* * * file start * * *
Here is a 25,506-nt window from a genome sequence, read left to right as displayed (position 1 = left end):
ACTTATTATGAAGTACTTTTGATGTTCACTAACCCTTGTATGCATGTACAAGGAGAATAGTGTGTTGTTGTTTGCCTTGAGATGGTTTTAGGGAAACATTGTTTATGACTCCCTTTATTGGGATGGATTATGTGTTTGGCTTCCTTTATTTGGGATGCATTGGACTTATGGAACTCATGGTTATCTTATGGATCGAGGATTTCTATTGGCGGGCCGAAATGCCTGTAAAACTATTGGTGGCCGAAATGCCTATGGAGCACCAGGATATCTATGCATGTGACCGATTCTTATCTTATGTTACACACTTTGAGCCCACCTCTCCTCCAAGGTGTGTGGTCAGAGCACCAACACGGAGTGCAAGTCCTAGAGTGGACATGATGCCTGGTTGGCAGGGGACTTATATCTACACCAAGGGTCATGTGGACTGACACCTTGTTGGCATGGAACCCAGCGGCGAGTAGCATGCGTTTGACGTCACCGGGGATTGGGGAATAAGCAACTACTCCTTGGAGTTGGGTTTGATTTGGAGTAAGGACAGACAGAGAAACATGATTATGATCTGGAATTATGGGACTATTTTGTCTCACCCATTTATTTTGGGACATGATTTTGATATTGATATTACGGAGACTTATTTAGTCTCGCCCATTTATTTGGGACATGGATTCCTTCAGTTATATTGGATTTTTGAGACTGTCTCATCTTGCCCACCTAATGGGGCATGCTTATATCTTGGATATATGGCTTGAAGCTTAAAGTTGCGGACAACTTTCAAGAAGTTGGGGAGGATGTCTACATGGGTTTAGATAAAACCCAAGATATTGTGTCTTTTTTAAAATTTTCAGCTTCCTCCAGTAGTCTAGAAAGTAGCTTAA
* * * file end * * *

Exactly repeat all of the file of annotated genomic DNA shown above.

Here is a 25,506-nt window from a genome sequence, read left to right as displayed (position 1 = left end):
ACTTATTATGAAGTACTTTTGATGTTCACTAACCCTTGTATGCATGTACAAGGAGAATAGTGTGTTGTTGTTTGCCTTGAGATGGTTTTAGGGAAACATTGTTTATGACTCCCTTTATTGGGATGGATTATGTGTTTGGCTTCCTTTATTTGGGATGCATTGGACTTATGGAACTCATGGTTATCTTATGGATCGAGGATTTCTATTGGCGGGCCGAAATGCCTGTAAAACTATTGGTGGCCGAAATGCCTATGGAGCACCAGGATATCTATGCATGTGACCGATTCTTATCTTATGTTACACACTTTGAGCCCACCTCTCCTCCAAGGTGTGTGGTCAGAGCACCAACACGGAGTGCAAGTCCTAGAGTGGACATGATGCCTGGTTGGCAGGGGACTTATATCTACACCAAGGGTCATGTGGACTGACACCTTGTTGGCATGGAACCCAGCGGCGAGTAGCATGCGTTTGACGTCACCGGGGATTGGGGAATAAGCAACTACTCCTTGGAGTTGGGTTTGATTTGGAGTAAGGACAGACAGAGAAACATGATTATGATCTGGAATTATGGGACTATTTTGTCTCACCCATTTATTTTGGGACATGATTTTGATATTGATATTACGGAGACTTATTTAGTCTCGCCCATTTATTTGGGACATGGATTCCTTCAGTTATATTGGATTTTTGAGACTGTCTCATCTTGCCCACCTAATGGGGCATGCTTATATCTTGGATATATGGCTTGAAGCTTAAAGTTGCGGACAACTTTCAAGAAGTTGGGGAGGATGTCTACATGGGTTTAGATAAAACCCAAGATATTGTGTCTTTTTTAAAATTTTCAGCTTCCTCCAGTAGTCTAGAAAGTAGCTTAA